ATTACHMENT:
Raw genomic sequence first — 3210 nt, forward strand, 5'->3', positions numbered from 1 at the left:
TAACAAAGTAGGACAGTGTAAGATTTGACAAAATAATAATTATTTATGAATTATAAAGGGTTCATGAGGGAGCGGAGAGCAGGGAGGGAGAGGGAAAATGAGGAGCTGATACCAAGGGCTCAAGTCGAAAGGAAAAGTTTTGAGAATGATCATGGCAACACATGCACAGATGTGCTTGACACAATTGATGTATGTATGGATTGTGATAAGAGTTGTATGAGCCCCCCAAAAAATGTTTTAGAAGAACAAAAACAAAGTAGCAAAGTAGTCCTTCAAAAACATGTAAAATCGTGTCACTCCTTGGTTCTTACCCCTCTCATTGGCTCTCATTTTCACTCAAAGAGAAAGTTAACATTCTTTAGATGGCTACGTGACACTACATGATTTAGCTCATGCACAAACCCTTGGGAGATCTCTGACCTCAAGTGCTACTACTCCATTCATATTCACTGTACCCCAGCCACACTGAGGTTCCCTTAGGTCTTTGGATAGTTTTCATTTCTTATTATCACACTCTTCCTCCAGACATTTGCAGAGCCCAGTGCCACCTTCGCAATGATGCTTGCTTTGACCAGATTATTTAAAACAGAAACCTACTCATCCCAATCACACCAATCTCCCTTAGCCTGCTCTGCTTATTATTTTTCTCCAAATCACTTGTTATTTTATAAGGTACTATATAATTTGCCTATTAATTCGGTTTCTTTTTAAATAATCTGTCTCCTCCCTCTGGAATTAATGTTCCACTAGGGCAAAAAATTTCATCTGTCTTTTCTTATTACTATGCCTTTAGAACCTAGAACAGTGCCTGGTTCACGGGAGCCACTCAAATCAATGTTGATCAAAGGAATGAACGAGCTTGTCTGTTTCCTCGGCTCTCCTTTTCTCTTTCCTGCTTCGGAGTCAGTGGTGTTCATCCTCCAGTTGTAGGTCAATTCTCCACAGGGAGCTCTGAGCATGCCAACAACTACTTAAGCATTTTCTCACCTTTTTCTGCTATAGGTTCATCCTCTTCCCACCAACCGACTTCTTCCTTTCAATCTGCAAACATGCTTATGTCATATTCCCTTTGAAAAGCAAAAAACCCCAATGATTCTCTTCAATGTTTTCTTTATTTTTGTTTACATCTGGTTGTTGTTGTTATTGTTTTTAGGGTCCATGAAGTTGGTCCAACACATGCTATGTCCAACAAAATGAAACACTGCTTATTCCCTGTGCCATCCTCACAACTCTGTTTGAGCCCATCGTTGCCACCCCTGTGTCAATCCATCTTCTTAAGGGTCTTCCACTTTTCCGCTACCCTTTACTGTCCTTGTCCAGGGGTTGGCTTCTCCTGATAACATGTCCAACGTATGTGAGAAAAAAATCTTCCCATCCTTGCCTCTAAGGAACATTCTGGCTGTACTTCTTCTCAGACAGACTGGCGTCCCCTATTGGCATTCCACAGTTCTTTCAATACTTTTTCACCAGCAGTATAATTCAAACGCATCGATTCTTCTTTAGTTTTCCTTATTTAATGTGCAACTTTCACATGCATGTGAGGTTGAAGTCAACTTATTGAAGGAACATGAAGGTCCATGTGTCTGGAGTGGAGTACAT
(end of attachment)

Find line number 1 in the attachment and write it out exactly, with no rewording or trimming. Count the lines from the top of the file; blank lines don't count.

Raw genomic sequence first — 3210 nt, forward strand, 5'->3', positions numbered from 1 at the left: